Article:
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Operating and Improving School Buildings in the Age of COVID

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Operating and Improving School Buildings in the age of COVID


2020 has brought about new challenges and amplified the normal challenges of operating and maintaining school buildings.  In this article we explore some of these challenges and offer a few suggestions and directions from our perspective how school administrators might address them.


Operation of Buildings:

In the last few months, we in the facility management and building construction industry been asked by many of our clients how to safely operate buildings in the age of Covid.  We often point our clients to professional and code developing organizations like ASHRAE (The American Society of Heating, Refrigerating and Air Conditioning Engineers) that have published best practices to safely open up school buildings. See links at the end of this article. The following are suggestions from ASHRAEs literature, along with our thoughts on each topic.

  • Outside air ventilation
    • Outside air is a necessary component to any HVAC system, and code requires a certain amount even pre-COVID. In the early days of the pandemic, some professional organizations recommended full building pre- and post-occupant air purges and 100% outside air when possible.  The challenge with these strategies is that many school HVAC systems are typically not designed to handle 100% outside air.  As a result, bringing in more outside air than systems are designed for could cause other issues, such as equipment failures or comfort and humidity (moisture) issues, which can also lead to other health problems.  So, while this can be a good mitigation effort to fight against Covid transmission, use caution in using excessive outside air in your ventilation strategy.
  • Routine inspection and maintenance on HVAC equipment
    • Always a good idea anyway, this will help ensure equipment is operating properly and providing proper ventilation.
  • Filtration
    • ASHRAE suggests MERV 13 or higher if possible. The higher the MERV rating the more efficient they are at capturing airborne viruses.  Increased filter efficiency generally results in increased pressure drop through the filter. Ensure HVAC systems can handle filter upgrades without negative impacts to pressure differentials and air flow rates.  Consult equipment manufacturers, design engineers, and product literature to know the highest filter rating your equipment can accommodate.  Also note that if increased ventilation rates are used, filters will need to be changed more often. 
  • Air Cleaning
    • ASHRAE states some air cleaning technologies could be considered a supplement to ventilation and filtration strategies in the fight against Covid transmission. Pre-Covid, we used several of these air cleaning strategies to reduce pathogens and contaminants in interior space, which decreased the need for outside air. We have seen success with these strategies and seen reductions in energy consumption as a result. So, when we are finally back to pre-Covid operation these strategies can reduce energy use while making your educational space healthier.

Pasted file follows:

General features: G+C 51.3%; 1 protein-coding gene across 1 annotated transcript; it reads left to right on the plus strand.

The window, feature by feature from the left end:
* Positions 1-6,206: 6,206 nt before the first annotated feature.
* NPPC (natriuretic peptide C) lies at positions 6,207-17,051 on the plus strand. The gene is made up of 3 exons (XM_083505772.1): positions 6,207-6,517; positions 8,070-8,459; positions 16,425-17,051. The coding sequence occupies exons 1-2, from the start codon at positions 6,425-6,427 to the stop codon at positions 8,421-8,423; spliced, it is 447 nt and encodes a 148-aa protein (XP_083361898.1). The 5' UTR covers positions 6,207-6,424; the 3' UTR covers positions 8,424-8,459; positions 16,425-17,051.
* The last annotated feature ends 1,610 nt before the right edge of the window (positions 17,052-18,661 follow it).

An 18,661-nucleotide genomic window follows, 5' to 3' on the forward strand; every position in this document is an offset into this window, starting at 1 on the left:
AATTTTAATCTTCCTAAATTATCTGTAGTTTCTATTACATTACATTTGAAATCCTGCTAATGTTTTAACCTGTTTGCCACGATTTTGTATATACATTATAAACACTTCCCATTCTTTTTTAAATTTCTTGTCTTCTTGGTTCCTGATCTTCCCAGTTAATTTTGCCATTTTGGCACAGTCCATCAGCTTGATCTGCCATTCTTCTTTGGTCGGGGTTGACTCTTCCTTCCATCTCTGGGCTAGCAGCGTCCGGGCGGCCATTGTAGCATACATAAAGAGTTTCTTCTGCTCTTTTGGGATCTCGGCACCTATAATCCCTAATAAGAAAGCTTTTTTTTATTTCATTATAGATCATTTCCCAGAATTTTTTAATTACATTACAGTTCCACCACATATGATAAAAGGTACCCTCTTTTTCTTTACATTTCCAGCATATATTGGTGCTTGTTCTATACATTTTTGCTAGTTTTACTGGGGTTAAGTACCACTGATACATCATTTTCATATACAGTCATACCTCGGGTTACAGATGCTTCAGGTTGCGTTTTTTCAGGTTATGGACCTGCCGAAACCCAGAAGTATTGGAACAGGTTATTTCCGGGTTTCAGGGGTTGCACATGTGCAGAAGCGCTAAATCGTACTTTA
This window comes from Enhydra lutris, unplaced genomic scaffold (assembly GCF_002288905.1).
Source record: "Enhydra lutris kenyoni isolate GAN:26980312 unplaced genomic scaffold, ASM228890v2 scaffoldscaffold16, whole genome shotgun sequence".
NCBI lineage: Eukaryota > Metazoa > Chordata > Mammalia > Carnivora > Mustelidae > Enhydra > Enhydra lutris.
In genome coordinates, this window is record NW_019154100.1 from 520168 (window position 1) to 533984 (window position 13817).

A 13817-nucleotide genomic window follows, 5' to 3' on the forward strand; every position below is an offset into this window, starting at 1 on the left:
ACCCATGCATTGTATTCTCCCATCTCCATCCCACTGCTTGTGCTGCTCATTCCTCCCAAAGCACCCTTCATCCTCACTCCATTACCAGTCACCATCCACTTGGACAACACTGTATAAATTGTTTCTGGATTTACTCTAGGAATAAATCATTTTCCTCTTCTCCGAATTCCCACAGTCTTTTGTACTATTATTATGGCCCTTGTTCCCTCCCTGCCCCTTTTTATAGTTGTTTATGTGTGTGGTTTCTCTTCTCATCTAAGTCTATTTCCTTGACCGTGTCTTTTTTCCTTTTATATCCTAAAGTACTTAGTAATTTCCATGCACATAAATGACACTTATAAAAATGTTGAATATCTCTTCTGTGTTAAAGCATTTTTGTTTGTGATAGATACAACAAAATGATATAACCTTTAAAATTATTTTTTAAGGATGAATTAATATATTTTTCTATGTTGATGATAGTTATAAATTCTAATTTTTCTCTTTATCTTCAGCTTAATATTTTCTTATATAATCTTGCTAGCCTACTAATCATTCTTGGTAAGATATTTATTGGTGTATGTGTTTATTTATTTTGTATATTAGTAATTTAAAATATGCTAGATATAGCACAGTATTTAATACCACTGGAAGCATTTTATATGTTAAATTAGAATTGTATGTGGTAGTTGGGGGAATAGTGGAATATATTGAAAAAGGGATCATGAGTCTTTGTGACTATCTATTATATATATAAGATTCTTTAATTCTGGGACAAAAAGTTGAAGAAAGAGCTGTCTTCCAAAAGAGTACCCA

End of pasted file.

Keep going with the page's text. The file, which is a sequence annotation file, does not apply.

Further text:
• Energy Consumption
    • Energy usage could vary greatly depending on mitigation strategies. Select the ones that meet your operating needs and make sure you consider energy and operating costs. As we move past COVID building operating strategies in the coming months/years, care should be taken to return outside air dampers and strategies back to normal.  HVAC energy use could easily double if bringing in large amounts of outside air, so ensure that normal operating strategies return to normal when appropriate to avoid excessive energy bills.


Improving Buildings:

School administrators are always challenged with balancing building needs and capital project funds.  In the age of COVID this may have created even more challenges for school districts.  One strategy school business officials have at their disposal is the Performance Contracting mechanism. Enabled by RSMO 8.231, this allows school districts to fund building projects out of energy savings, and often provides flexibility to address building needs outside of a bond issue.  Alternatively, we have seen schools combine bond issues with an energy project through a Performance Contract to effectively extend the amount of work that can be accomplished through the bond issue.  Often, Energy Services Companies (ESCOs) will evaluate utility bills and buildings at no cost to help determine if this mechanism could be of value to your district.  NAESCO is the National Association of Energy Services Companies, where you can find active companies that might be able to help you in this effort to improve your buildings.



Questions? Contact: Ryan Terry, PE, CEM

Business Development Manager - Navitas